June 9 (Bloomberg) -- As impressed as I am with Amazon.com Inc. for launching the electronic-book market, there’s one thing about the groundbreaking Kindle that I could do without: its keyboard. Those little round buttons and navigation controls are just too hard to use and take up too much real estate for the value they provide.
Rival Barnes & Noble Inc. apparently agrees. It has just come out with a new version of its Nook e-reader that can best be described as a Kindle-sans-keys. The Kindle with keys is already a very good e-reader. The new Nook, with its easier, more intuitive user interface, is even better.
Techies love arguing the relative merits of gadgets like these, basically only good for one thing, versus multi-function wonders like Apple Inc.’s iPad, or even Barnes & Noble’s own budget-priced Nook Color.
For many people, though, it’s the very lack of bells and whistles that makes the dedicated e-reader attractive (along with its lower price, feather weight and smaller size). Those folks will find the new Nook especially appealing.
As with the previous-generation Nook and Kindle, the similarities in size, screen and price surpass the differences. The Kindle is slightly thinner, the Nook at a mere 7.5 ounces an ounce lighter; both can be comfortably held in one hand for long periods of time and claim battery life of up two months. You probably won’t do that well in the real world, but it’s certainly fair to say you can go weeks between charges.
Both cost $139 for a Wi-Fi-only version, though Amazon gives you more choices, including a higher-priced model with built-in 3G access as well as other versions that knock the price down in return for subjecting you to “special offers” (read: “advertising”). Both have extensive online stores for buying content and allow you to add your own documents.
Both also feature the latest six-inch-diagonal, gray-scale display from E Ink Holdings Inc. While the screen isn’t anywhere near as vivid or book-like as the displays on liquid-crystal-display-based tablets like the iPad, it is, unlike LCD devices, easily read in bright sunlight.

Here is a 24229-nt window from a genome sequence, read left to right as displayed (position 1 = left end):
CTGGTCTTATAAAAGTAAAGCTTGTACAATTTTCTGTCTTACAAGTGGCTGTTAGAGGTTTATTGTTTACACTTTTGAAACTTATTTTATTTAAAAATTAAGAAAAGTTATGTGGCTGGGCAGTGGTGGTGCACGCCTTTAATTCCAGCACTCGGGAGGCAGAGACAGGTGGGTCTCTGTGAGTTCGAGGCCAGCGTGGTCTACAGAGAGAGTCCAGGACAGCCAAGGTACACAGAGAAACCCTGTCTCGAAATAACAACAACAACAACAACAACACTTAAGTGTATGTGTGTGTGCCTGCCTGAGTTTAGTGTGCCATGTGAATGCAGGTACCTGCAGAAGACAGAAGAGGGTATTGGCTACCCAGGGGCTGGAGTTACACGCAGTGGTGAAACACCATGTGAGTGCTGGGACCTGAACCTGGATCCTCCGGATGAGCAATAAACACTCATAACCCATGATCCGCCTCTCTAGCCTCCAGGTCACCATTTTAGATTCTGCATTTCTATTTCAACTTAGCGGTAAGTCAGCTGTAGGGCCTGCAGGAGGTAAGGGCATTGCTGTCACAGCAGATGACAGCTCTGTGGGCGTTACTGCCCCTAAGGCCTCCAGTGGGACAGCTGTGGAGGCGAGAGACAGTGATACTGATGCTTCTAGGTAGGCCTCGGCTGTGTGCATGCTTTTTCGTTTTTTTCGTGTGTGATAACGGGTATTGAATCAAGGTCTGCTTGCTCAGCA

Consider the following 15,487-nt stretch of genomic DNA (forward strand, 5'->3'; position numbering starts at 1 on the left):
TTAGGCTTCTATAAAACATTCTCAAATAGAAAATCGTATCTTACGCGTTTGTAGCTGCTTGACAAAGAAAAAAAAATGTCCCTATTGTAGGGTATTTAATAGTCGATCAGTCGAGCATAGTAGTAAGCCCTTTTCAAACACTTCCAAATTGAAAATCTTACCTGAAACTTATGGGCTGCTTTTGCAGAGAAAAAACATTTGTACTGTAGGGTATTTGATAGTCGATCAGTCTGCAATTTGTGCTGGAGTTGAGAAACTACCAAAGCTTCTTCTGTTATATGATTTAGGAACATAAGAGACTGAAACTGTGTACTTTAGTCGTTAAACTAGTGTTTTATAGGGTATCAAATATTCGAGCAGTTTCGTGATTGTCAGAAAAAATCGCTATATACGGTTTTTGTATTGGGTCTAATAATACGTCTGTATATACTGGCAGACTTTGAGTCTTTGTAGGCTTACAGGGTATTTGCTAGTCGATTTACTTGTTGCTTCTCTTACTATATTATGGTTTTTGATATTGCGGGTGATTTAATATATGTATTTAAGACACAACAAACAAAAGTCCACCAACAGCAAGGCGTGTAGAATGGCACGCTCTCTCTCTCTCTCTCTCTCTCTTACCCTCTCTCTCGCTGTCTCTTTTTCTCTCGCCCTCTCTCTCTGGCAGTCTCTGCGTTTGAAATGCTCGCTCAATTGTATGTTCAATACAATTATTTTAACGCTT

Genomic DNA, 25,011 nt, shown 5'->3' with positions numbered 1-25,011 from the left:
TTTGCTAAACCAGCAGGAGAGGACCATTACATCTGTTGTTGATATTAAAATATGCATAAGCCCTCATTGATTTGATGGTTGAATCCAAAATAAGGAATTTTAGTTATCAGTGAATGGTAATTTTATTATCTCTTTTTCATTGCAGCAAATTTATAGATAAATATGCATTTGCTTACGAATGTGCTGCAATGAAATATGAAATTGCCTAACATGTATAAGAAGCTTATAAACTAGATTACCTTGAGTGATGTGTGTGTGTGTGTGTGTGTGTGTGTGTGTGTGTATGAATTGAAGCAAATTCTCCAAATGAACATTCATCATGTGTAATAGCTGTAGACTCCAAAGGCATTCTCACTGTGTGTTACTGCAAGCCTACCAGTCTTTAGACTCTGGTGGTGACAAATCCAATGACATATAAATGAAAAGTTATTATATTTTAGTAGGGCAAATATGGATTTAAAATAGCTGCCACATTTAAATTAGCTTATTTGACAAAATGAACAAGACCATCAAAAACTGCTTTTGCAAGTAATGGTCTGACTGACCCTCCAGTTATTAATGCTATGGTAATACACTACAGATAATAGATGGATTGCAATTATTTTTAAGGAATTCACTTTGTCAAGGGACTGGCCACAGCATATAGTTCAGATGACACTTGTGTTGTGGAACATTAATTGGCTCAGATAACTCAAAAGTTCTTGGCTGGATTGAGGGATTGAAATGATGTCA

Absent those little keys, the Nook is an inch shorter than the Kindle. That leads to the most significant difference: In place of the keyboard, the Nook has a touch screen that can be used for navigation, and to enter information, for instance, to annotate a passage you’re reading.
The Nook isn’t the first single-purpose e-reader to utilize a touch screen, but the earlier efforts sacrificed sharpness. Like Sony Corp.’s latest Reader line, the Nook uses an infrared system that has no appreciable impact on quality.
Page turns are smooth and crisp, unlike on the original Nook, which I found agonizingly slow. The new one also gives you several methods from which to choose. You can tap or swipe the screen, as on an iPad, or use physical buttons -- they’re more like ridges, really -- on the bezel framing the screen. There are four of them, a pair on each side, to accommodate both righties and lefties. I didn’t much like them: Besides being redundant, they required too much pressure.
Barnes & Noble has also figured out a way to reduce by more than 80 percent the page-turn screen-flashing that for many users is the most disconcerting aspect of using an E Ink device. In five page turns out of six, the text simply morphs from the old content to the new. Only on the sixth turn do you get that momentary black screen.
The touch-sensitive keyboard that materializes on the screen as needed works pretty well for the limited uses to which it is put. And those uses are indeed few. Although the Nook runs a version of Google Inc.’s Android mobile-device software, you wouldn’t know it. Almost all traces of the operating system, including the ability to surf the Web and handle e-mail, have been stripped out of the Nook.
These are things the Kindle does, if begrudgingly. Barnes & Noble seems to have dispensed with them in the interest of simplicity. You might feel differently, but for me they were unmissed and unmourned. Too many other devices around do those things far better than a gray-scale e-reader ever could, not the least of them the Nook Color.
The new Nook isn’t for playing games or music, or for looking things up on Wikipedia. It’s good for one thing -- reading -- which it does simply and well.
(Rich Jaroslovsky is a Bloomberg News columnist. The opinions expressed are his own.)
To contact the writer of this column: Rich Jaroslovsky in San Francisco at firstname.lastname@example.org.
To contact the editor responsible for this story: Manuela Hoelterhoff at email@example.com.